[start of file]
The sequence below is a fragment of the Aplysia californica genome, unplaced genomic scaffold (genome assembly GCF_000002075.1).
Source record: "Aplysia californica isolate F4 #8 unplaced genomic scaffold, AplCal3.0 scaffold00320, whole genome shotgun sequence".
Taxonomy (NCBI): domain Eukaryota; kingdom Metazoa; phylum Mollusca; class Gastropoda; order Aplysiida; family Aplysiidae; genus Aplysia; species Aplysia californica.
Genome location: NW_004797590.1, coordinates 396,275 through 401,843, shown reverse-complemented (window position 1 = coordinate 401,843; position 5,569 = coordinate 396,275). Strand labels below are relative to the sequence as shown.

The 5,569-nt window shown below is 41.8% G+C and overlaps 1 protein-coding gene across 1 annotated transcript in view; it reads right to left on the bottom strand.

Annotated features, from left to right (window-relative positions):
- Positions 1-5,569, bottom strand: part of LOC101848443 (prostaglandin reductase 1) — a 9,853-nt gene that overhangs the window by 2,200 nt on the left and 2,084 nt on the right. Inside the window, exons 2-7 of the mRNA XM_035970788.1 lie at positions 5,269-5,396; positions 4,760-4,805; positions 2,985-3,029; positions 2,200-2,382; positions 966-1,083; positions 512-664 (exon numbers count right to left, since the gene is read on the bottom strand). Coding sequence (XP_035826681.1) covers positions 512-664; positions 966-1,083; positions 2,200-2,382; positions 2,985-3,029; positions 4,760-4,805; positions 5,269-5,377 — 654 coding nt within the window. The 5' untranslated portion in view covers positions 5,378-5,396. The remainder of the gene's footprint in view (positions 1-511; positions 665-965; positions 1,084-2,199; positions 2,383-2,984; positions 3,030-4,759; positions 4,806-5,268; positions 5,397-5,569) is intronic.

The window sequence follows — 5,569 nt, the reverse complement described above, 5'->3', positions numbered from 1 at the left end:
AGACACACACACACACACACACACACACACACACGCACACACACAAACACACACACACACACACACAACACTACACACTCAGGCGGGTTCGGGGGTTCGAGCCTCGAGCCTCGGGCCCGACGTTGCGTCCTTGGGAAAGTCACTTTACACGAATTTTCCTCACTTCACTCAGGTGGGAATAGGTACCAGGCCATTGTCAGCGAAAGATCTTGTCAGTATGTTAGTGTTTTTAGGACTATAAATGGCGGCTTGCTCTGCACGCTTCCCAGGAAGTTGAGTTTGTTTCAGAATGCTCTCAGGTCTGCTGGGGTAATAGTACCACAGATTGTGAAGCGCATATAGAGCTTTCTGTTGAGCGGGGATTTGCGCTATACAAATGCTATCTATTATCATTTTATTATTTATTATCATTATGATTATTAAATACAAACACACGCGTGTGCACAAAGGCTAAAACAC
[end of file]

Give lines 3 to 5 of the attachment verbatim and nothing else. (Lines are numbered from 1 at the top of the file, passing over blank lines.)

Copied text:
Taxonomy (NCBI): domain Eukaryota; kingdom Metazoa; phylum Mollusca; class Gastropoda; order Aplysiida; family Aplysiidae; genus Aplysia; species Aplysia californica.
Genome location: NW_004797590.1, coordinates 396,275 through 401,843, shown reverse-complemented (window position 1 = coordinate 401,843; position 5,569 = coordinate 396,275). Strand labels below are relative to the sequence as shown.

The 5,569-nt window shown below is 41.8% G+C and overlaps 1 protein-coding gene across 1 annotated transcript in view; it reads right to left on the bottom strand.